Today’s first reading and the Gospel are both parables. The parable in the first reading is from the Prophet Isaiah and the second is one of Jesus’ parables. And clearly Jesus has used the Isaiah parable to build his own.
The parable we hear today from Jesus is the second of three parables. The first one we had we heard last week. The third one will hear this coming Sunday. In all three parables, Jesus is speaking to the chief priests and the elders of the people, not the Jewish people as a whole. And it is especially important to keep that in mind as we listen to these three of Jesus’s parables.
Isaiah’s parable in the first reading is, as the Prophet tells us, a song about a friend who had a vineyard. He carefully prepared the vineyard, planted the best vines in it, and did everything he could to make sure that it would produce good grapes. Up to this point of the parable, Isaiah’s listeners would have understood this song as a love song, sung probably to a bride by the bridegroom, or by the best man, acting as a “go between” between the bride and the groom. On a deeper level, Isaiah’s listeners might well have understood the song as a reference to the relationship between God, between God and themselves, since the prophets often use this vineyard image to express such a spousal relationship.
However, as the song or parable continues, things take a nasty turn. Instead of producing good grapes, the vineyard has produced nothing but rotten grapes. Finally, the prophet rips off the mask. It is not the prophet, but rather God who is speaking directly to his people. The parable, far from being a love song, becomes a judgment parable. In an impressive play on words in Hebrew, God says that he is looking for judgment, but got bloodshed. God looked for justice but got an outcry instead. In other words, Judah has not produced good fruit. Therefore, God will destroy them.
Less than 200 years later, Judah was in fact destroyed by the Babylonians, leaving only a faithful remnant behind. Jesus has Isaiah’s vineyard image in his mind as he tells the story of a landowner who leases his vineyard to tenants and then goes off on a journey at harvest time. When he sends his servants to obtain his share of the grapes, the tenants seriously mistreat and even kill the landowner’s servants not once, but twice.
Finally, the landowner sends his own son, thinking that surely the tenants will respect him. But the evil tenants kill the son, hoping thereby to gain his inheritance. And that’s where the parable ends. Jesus then asks his hearers what they think the owner of the vineyard will do. They answer that he will put the evil tenants to death and lease out the vineyard to other tenants who will give the landowner the produce at harvest time.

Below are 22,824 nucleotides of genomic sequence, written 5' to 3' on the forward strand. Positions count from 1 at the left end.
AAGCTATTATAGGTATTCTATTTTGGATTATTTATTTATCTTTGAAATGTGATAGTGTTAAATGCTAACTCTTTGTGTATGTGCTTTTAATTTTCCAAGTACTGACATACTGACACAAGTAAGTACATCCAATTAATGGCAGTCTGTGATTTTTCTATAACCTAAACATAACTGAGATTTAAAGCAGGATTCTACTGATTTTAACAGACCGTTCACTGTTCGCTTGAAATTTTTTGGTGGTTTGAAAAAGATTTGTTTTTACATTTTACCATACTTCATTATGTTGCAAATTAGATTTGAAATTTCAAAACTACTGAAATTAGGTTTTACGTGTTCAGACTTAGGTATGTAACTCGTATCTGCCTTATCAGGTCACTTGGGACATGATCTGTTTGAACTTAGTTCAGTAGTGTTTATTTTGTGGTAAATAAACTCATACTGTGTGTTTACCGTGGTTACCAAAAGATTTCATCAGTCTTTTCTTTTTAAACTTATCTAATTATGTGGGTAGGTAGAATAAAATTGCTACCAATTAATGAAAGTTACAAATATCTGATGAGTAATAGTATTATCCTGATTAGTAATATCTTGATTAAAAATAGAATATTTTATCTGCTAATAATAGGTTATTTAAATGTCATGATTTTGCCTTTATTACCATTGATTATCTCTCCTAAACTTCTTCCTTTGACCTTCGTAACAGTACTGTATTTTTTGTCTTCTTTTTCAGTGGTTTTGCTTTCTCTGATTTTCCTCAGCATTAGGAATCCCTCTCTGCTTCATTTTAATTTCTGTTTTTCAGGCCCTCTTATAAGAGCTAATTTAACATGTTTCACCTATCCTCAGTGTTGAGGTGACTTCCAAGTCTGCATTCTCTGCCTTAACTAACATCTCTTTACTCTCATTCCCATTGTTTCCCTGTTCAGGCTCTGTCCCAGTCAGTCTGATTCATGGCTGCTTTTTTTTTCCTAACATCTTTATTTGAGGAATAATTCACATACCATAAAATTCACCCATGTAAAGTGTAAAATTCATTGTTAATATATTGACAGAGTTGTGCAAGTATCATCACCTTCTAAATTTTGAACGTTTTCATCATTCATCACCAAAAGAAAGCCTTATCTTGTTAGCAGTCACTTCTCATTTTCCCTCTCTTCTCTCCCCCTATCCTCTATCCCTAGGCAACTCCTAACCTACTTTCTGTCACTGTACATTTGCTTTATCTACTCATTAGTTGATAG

Jesus then turns their own judgment back on themselves. In the same way, he says, the Kingdom of God will be taken from them and given to the people who produce good fruit. And here again, it’s important to keep in mind that Jesus is talking to the chief priests and the elders, not the whole Jewish people.
But what message does the parable have for us?
The key to understanding the meaning of the parable lies in this link to the Old Testament. It is a judgment parable. Such parables force their audience to make a judgment on someone else. The people in the audience realize too late that they are the ones being judged, not the other way around. Thus, in today’s parable, when the chief priests and elders judge that the wicked tenants should come to a sticky end, Jesus turns their judgment back on themselves.
They are the wicked tenants. They are the ones entrusted with God’s vineyard, the people of Israel. They, the religious leaders, no longer in parable, but in fact, have been responsible for killing many of the prophets sent by God. Moreover, in only a few short days after Jesus tells them this parable, they will also be responsible for the death of Jesus Himself, God’s only begotten Son.
What judgment will God bring against the chief priests and the elders, these tenants of God’s vineyard? Our common sense tells us that divine justice demands punishment for these evil deeds, and we would be right. But we had better be careful that our judgment does not get turned back on us. Jesus in this parable addresses each of us as trimmers of God’s vineyard.
How have we looked after that vineyard?
Have we in fact produced the good fruits of justice and love, or only bloodshed and violence?
Do we at times forget that we are only tenants?
Do we imagine ourselves as the owners and do as we please?
Do we hoard more of the fruit of the vineyard than we could possibly use while others die of starvation?
Do we at times act with violence against our fellow human beings who are sons of who are sons and daughters of God no less than we are?
Let us ask God to make us good stewards of God’s vineyard, a vineyard that will produce abundant good fruit for us and for all around us.
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